People in Cardiff are generating a rubbish mountain and there are fears the city is struggling to meet waste management targets.
Household waste increases by 5% every year in Cardiff
A council report says that waste levels increase by 5% every year, while the city's main tip could be full by 2010.
Cardiff council is working on a 10-year plan and a public consultation has now been launched.
Plans include a £4m recycling plant to sort waste 10 times faster than the current facility.
There are fears that Welsh Assembly Government targets for reducing waste dumping on landfill sites will not be met.
A report compiled by the council admits that the targets set by the assembly government for 40% of waste to be recycled or composted by 2010 will not be reached through its existing schemes.
New technologies could be introduced to deal with the problem of rubbish which cannot be recycled.
This includes Mechanical Biological Treatment (MBT) - a process which treats waste by allowing it to degrade by a biological action which in turn produces a dried organic material which can be burned to produce power or buried in landfill.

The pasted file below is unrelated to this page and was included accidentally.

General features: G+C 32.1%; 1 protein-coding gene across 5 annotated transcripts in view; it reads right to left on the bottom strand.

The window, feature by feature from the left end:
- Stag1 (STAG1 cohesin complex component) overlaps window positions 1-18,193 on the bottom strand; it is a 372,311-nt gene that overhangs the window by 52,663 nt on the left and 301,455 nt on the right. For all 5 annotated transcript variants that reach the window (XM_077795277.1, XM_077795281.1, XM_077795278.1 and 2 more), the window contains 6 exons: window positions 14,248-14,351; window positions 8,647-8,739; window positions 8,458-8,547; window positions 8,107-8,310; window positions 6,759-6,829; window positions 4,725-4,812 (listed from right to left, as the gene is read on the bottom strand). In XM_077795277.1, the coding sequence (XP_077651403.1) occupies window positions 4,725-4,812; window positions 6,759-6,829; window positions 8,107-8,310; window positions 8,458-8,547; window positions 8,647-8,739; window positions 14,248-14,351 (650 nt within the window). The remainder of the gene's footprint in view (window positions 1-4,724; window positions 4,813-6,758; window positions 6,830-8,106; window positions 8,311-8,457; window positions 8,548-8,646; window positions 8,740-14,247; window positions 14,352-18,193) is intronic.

Friends of the Earth have said that the process has its merits but fears that the local authorities who adopt it will only dispose of the waste via incineration, which they say will lead to pollution.
Julian Rosser from the campaign organisation said: "There is nothing wrong with MBT in itself but we are worried that the treated rubbish produced will only be disposed of through burning.
"This will lead to pollution, even though incineration has improved from what it was 20 years ago, we are worried."
But the council has said that the process is just one of a number of options being considered.
The council wants to reduce the amount of waste being buried
It has said that by 2008, all households in the city will be able to take advantage of a free kerbside recycling collection - currently some households have to buy the green bags needed to take part.
The city tip has an estimated life span of another five years before it reaches capacity and the council said it was important that householders change attitudes to disposing of waste.
A £4m Materials Recycling Facility (MRF) is in the process of being constructed in Cardiff which will be one of the largest publicly owned facilities in Europe.
It will sort through 60,000 tonnes of rubbish each year - operating 10 times faster then the current facility.
Elgan Morgan the executive member for environment and transport said: "We want residents to think green when disposing of their waste."
A public consultation into how to tackle the problem of waste in the city has been launched, starting with a survey in the council's newspaper.